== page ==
There were also lots of booths filled with assorted foods for sale, but we held off on that.


One of the most popular areas was up on the hill.


After wandering for a few hours we headed down to Mandalay Bay, the site of the world’s largest tattoo convention. Admission was free for locals with ID, I wasn’t about to spring the $35 to get in. (Lots of events are open to locals, just to beef up the crowds). Iphone pictures, sorry, a little blurry.


But you could sign up and have some of the best artists in the world ink you right there.


On the way out we passed by the big wave pool, with lots of people sitting in the sun even though it was cold to us.


And of course I had to add to my portfolio of weddings caught around town. The chapel at Mandalay is down near the convention center and Shark Reef.


Walking back we passed part of a previous wedding party. I don’t think they were the principals (not yet)


After wandering through the convention center we walked towards the Luxor and ate at the Burger Bar, one of my favorite burger places. I’ve written about it before, they have about the best tasting burgers around, though a little expensive. You basically build your own burger, picking out the type of meat, bun, and accessories from a menu of about thirty different items such as type of cheese, sauce, onions, jalapenos, and so on. They also have sweet potato fries, not found in most other burger places. The menu has changed and now there is also a build your own milkshake section, where you can pick out the type of ice cream and then select from a few dozen toppings. I didn’t notice if jalapenos were listed there also, but if not you could probably get them if you really want to. I noticed the section on predefined shakes, and found some rather unusual, such as the Guinness with vanilla ice cream float. Don’t know about you, but that does seem rather unusual, thinking about it that combo might work, but I was hesitant to try it out.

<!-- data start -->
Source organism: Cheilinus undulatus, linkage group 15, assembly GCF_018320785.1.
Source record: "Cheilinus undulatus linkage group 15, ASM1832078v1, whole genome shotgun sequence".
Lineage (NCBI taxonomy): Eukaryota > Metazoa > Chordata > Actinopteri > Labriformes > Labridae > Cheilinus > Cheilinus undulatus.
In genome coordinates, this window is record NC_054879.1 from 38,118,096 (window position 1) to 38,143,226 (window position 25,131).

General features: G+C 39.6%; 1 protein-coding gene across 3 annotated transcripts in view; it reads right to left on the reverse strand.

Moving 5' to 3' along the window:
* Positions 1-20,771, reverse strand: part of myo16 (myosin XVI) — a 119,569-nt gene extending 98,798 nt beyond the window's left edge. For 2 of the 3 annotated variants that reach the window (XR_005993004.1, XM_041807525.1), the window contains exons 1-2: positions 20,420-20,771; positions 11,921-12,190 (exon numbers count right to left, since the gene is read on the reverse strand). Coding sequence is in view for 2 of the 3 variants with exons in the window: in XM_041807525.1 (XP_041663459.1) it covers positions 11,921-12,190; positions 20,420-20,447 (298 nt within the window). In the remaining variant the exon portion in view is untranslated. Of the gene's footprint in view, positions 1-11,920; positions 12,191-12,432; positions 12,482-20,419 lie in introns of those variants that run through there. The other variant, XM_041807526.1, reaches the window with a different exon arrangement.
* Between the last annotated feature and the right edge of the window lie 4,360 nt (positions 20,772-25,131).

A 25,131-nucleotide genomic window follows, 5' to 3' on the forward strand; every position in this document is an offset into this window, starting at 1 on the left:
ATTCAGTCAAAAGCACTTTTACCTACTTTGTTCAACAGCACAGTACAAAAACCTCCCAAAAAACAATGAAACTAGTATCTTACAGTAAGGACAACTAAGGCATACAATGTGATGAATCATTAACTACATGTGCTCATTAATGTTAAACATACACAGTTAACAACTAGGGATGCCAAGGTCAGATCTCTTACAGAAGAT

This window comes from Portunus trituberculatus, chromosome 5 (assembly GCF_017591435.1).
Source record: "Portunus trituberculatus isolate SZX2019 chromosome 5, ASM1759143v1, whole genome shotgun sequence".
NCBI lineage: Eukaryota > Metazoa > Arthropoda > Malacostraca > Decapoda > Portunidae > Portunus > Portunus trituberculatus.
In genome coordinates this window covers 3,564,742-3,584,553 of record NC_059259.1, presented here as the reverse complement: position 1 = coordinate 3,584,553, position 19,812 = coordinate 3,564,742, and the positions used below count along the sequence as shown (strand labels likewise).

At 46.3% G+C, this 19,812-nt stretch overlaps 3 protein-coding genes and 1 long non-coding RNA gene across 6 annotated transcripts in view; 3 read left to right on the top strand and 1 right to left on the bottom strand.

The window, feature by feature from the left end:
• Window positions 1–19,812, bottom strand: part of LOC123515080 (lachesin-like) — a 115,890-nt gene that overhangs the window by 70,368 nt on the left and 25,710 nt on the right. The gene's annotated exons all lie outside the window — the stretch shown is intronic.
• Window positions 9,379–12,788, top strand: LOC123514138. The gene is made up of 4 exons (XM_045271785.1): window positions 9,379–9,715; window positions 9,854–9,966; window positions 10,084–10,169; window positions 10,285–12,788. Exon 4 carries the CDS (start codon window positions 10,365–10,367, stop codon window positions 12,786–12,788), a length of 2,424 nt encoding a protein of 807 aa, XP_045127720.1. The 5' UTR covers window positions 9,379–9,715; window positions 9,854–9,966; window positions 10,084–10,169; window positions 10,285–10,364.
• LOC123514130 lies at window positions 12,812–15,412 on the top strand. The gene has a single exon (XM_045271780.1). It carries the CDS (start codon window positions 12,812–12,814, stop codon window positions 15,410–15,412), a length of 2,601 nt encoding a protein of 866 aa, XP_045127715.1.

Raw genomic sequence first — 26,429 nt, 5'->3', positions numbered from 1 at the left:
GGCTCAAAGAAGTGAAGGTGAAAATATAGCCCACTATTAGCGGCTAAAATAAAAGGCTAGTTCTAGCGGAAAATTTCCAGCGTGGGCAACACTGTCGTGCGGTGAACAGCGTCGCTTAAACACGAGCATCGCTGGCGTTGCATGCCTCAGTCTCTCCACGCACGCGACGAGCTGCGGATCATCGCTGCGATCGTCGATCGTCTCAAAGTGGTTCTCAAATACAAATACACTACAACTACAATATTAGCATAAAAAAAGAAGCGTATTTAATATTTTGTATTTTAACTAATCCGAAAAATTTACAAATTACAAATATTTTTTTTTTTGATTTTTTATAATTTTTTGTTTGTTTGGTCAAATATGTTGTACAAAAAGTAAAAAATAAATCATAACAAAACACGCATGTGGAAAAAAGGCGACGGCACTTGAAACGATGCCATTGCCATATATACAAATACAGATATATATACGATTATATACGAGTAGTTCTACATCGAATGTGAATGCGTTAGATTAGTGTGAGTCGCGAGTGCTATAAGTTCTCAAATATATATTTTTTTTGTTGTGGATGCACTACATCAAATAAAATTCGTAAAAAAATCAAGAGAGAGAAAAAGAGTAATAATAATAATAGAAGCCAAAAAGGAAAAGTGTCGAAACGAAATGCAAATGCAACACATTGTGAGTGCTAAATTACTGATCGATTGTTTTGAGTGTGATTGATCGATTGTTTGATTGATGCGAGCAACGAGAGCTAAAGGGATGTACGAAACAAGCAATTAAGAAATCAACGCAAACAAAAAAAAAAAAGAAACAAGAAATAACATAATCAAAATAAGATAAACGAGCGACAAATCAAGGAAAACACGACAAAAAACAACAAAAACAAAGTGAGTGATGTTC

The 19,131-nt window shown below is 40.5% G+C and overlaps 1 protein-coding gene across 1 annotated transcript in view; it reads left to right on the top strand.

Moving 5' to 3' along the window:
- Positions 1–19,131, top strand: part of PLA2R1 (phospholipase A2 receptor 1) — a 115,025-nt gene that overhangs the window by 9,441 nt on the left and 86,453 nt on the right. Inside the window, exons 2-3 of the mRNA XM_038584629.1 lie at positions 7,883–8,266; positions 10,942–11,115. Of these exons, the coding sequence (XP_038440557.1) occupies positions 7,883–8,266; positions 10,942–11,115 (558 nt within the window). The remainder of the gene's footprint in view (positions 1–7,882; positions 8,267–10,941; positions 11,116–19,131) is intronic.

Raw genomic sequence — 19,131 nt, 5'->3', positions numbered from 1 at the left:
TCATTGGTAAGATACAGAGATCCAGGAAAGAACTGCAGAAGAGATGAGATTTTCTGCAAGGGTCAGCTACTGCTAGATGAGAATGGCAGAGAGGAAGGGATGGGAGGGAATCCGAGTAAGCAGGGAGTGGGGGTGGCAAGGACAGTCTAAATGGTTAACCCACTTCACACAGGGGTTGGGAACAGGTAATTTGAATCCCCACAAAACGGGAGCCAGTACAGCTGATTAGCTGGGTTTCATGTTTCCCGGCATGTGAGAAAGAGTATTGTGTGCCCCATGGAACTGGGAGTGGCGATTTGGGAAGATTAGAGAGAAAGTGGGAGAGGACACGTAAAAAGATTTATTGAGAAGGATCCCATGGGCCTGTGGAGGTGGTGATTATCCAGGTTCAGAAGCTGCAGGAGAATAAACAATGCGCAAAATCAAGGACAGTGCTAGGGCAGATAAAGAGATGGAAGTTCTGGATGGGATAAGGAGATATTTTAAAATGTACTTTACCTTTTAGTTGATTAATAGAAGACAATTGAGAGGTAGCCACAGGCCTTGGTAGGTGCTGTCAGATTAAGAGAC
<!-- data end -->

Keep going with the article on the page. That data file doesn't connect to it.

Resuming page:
Even though it was late Sunday afternoon the place was full. The little booths do have individual TV screens, in addition to a number of big screens over the bar, all tuned to Sunday football, so perhaps people were there to watch the games and eat. The Mandalay sports book was packed; football betting seems to be popular. There were quite a few tattoos in evidence, probably spillover from the convention (which is why hotels have convention centers attached).